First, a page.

According to National Geographic Malaysia and the Philippines have passed laws making it illegal for anybody other than certified specialists to make maps. The laws are aimed at indigenous groups fighting for their land rights:
Tribes in Southeast Asia are being kept from using the latest high-tech gadgets to help them win land rights.
That’s the outcry from activist groups that have been helping indigenous communities mix computers and handheld navigation devices with paints, yarn, and cardboard to make simple but accurate three-dimensional terrain models.
Several tribes have already used such models, based on data from geographic information systems (GIS), to defend their territories from developers making claims via modern legal systems.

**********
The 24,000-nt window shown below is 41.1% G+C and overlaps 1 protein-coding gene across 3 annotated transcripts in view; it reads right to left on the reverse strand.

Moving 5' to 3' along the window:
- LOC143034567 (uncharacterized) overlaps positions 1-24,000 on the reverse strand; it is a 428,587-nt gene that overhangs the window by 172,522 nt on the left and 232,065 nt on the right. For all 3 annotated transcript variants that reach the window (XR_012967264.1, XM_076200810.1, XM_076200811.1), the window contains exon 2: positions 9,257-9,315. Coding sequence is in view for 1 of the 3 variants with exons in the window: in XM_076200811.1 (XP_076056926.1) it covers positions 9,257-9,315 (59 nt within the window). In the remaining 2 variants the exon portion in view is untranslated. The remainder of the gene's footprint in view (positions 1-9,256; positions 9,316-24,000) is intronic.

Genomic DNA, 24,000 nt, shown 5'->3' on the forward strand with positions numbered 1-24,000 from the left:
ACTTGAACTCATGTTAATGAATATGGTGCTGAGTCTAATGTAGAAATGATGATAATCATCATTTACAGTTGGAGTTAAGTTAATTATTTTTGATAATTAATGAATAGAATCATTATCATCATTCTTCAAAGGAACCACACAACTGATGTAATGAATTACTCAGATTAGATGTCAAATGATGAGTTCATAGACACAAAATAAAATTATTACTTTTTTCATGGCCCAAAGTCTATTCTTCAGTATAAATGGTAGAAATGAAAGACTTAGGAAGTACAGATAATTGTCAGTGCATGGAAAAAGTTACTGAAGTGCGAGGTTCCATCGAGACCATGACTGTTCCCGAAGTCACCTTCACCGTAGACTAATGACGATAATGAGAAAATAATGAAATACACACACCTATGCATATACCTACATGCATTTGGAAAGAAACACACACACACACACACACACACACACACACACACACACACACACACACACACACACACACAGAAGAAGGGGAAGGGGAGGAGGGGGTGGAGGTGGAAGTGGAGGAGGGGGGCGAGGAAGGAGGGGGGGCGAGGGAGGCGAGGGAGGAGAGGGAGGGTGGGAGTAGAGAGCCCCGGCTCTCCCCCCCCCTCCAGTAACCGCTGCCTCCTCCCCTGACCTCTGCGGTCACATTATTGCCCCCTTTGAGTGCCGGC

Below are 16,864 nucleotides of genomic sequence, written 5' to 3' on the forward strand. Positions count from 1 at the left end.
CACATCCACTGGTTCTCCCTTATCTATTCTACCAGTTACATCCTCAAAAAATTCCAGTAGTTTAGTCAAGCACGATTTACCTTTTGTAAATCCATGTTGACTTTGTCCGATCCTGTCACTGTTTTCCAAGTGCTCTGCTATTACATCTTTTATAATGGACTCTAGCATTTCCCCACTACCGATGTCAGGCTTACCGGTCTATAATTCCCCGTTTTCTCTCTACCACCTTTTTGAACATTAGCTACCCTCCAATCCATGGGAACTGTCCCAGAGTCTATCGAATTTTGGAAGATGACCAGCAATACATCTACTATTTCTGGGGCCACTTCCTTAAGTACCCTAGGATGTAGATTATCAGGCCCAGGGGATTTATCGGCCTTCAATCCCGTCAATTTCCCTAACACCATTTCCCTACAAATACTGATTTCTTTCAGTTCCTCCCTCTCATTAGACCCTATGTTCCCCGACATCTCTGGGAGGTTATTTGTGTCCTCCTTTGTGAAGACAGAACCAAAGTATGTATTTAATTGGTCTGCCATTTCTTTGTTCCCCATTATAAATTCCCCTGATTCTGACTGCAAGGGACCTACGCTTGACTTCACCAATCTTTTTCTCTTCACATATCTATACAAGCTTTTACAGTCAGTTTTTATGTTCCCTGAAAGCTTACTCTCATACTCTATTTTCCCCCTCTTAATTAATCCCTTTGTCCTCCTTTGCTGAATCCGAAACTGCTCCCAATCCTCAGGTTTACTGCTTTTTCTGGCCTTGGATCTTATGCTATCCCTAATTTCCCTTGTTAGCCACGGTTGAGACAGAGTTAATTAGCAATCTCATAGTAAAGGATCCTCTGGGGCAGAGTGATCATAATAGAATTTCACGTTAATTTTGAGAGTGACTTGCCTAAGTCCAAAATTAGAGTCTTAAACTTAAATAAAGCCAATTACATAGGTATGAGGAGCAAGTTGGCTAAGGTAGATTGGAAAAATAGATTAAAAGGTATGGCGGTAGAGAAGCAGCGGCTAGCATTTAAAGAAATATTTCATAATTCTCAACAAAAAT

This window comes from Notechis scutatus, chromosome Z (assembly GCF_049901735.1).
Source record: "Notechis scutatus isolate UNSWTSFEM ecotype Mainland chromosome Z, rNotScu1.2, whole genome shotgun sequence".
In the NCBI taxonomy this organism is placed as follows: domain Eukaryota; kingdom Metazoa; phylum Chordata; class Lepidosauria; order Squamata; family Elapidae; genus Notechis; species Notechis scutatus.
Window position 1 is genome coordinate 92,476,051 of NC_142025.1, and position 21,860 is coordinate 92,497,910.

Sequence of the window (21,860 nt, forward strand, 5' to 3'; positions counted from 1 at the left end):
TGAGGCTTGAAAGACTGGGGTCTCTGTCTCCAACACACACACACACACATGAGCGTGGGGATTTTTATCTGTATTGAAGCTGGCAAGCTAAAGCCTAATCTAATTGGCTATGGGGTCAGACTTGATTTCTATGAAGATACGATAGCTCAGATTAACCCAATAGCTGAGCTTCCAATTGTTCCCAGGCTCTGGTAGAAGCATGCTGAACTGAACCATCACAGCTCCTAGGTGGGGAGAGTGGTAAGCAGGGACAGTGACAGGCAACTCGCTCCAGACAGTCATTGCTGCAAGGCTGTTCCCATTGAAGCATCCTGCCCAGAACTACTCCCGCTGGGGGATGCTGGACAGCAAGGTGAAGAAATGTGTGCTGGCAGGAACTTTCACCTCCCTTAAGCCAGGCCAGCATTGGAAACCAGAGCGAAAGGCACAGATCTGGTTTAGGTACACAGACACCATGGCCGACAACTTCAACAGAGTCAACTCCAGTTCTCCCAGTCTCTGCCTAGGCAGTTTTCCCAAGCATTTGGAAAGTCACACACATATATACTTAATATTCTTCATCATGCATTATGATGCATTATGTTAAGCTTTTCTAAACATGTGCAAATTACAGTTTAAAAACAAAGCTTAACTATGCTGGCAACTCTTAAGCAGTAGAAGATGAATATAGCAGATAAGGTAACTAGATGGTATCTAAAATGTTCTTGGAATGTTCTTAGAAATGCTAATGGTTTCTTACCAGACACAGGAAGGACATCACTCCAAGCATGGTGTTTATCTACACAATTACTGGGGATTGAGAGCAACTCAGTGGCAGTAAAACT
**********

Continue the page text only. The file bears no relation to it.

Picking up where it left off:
Rambaldi Giacomo, director of the nonprofit Integrated Approaches to Participatory Development, is among the experts using terrain models to help indigenous groups.
“The question is how to help [these] people communicate with engineers, government officials, and development agencies,” Giacomo said.
“There are new technical wonders such as Google Earth, GIS, and GPS [global positioning systems], but you can’t take them to people who are often illiterate.”
The process is really quite fascinating. The groups in question are shown satellite photos and such, and the mental maps of the group are marked out on it. Then GPS and GIS systems are used to tie that mental space to geographical coordinates. As the National Geographic article states:
“It is a way for [indigenous] people to visualize and communicate their sense of space,” Giacomo said.
More importantly, it is a way for them to do so in a legally meaningful fashion. Apparently, though, laws in both countries restrict even the gathering of mapping data.
Filed under: Anthropology